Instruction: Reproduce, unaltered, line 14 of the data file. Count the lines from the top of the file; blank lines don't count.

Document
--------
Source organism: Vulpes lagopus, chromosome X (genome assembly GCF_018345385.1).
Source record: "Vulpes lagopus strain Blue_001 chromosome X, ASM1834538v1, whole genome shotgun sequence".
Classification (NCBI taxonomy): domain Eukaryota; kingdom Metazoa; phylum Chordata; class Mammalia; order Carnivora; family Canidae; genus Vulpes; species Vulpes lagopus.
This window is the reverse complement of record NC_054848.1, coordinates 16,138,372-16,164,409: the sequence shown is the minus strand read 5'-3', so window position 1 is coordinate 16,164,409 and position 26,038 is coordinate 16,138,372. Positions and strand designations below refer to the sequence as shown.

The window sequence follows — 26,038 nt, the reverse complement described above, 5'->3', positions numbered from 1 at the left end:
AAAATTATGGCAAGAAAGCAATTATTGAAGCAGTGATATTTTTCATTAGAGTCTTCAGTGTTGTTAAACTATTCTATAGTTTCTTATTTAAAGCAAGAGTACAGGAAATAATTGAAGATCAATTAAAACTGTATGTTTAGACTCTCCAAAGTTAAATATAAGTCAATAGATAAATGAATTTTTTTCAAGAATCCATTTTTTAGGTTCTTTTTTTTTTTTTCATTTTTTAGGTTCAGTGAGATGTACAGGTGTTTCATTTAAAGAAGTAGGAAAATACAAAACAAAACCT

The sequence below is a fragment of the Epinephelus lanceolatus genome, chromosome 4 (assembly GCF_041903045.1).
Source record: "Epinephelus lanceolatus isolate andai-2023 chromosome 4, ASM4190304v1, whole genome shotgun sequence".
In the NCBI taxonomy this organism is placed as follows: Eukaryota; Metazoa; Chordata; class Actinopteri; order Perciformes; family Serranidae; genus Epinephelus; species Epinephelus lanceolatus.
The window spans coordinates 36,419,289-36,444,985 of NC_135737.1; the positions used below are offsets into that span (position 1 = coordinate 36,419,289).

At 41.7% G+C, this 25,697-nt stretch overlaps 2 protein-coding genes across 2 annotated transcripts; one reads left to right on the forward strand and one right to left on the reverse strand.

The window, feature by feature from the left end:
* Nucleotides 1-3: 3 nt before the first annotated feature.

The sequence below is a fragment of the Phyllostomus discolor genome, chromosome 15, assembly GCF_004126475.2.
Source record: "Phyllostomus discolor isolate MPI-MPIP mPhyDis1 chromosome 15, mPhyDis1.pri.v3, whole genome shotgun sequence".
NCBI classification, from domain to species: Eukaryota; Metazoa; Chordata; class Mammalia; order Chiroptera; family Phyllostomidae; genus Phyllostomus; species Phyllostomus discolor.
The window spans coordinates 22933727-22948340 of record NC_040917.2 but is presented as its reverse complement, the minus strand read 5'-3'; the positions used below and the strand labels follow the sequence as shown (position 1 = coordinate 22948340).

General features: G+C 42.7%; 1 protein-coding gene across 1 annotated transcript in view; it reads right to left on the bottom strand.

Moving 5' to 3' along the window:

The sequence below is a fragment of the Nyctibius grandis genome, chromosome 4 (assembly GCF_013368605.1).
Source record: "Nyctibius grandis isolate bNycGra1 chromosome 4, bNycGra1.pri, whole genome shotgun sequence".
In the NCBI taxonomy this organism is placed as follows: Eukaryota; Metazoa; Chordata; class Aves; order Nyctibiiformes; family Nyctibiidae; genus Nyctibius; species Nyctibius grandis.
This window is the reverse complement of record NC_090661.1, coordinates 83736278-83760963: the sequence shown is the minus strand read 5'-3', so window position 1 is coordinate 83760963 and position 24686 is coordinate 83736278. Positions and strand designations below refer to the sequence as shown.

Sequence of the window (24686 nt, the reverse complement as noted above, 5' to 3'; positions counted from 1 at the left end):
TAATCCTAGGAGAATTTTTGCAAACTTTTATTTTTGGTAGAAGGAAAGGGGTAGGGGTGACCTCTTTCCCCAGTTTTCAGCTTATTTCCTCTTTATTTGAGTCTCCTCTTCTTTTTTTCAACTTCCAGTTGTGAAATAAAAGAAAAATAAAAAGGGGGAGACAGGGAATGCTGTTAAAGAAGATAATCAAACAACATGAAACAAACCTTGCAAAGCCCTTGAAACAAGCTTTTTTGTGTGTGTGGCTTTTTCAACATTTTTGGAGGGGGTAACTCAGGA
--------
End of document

The sequence below is a fragment of the Phyllostomus discolor genome, chromosome 15, assembly GCF_004126475.2.